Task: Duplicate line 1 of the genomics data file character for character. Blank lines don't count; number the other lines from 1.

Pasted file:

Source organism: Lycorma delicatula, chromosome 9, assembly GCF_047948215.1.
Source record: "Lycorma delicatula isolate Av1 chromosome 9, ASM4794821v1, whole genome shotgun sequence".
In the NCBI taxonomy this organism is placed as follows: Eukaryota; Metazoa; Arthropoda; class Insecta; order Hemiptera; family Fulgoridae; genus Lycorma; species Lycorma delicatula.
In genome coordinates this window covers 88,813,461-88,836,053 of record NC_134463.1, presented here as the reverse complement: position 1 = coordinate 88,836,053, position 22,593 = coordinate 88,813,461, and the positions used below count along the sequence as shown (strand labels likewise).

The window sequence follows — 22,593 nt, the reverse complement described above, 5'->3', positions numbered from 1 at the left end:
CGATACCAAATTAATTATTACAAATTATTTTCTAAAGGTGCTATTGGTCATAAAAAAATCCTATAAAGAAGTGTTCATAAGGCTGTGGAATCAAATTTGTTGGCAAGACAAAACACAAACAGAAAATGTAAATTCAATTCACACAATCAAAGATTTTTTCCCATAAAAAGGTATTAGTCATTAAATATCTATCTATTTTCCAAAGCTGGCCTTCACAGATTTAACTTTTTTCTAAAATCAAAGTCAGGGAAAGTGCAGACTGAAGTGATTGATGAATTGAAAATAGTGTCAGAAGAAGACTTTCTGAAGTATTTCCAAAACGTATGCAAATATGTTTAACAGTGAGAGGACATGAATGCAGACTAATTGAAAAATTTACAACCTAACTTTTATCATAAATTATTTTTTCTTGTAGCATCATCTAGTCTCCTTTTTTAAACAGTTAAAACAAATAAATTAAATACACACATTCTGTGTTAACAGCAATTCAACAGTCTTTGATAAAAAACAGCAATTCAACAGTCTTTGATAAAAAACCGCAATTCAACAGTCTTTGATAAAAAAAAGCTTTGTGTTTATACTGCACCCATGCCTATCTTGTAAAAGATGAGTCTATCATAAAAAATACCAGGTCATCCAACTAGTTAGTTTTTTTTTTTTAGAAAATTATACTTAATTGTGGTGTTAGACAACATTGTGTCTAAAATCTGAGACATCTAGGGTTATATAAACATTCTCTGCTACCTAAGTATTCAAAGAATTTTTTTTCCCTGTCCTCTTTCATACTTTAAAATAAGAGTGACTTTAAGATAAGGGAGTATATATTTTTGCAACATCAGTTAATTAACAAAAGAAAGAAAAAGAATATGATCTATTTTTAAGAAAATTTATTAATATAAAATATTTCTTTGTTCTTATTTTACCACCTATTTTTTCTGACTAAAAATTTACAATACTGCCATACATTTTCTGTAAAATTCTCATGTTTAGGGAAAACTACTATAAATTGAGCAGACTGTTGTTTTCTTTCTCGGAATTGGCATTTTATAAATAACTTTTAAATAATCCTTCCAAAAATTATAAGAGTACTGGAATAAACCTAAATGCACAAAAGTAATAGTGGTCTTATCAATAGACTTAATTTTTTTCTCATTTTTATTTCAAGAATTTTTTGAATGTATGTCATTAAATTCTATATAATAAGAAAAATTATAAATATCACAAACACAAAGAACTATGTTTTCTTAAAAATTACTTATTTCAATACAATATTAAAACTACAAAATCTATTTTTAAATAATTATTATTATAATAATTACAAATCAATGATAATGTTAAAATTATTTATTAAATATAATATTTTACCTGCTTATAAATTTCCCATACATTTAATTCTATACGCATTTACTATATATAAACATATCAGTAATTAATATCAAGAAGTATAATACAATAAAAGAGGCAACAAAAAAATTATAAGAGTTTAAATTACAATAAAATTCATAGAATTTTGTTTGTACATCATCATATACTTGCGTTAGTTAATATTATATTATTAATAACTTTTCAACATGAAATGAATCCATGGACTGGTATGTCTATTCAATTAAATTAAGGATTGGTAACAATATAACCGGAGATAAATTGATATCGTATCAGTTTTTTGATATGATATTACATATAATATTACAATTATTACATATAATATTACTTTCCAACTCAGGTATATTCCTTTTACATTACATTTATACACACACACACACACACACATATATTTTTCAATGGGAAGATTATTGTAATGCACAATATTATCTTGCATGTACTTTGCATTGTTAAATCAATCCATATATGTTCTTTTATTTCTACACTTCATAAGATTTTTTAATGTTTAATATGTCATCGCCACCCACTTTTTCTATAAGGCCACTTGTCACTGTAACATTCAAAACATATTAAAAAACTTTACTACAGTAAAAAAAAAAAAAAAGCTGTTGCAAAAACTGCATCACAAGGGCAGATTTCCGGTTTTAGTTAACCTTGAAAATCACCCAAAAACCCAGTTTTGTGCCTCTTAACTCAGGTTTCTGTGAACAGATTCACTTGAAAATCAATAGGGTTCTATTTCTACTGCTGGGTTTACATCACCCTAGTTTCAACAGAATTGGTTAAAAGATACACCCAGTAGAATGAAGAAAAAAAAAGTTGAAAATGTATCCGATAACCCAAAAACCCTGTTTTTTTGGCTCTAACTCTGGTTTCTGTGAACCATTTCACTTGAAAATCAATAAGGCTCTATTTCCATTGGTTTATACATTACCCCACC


Source organism: Lycorma delicatula, chromosome 9, assembly GCF_047948215.1.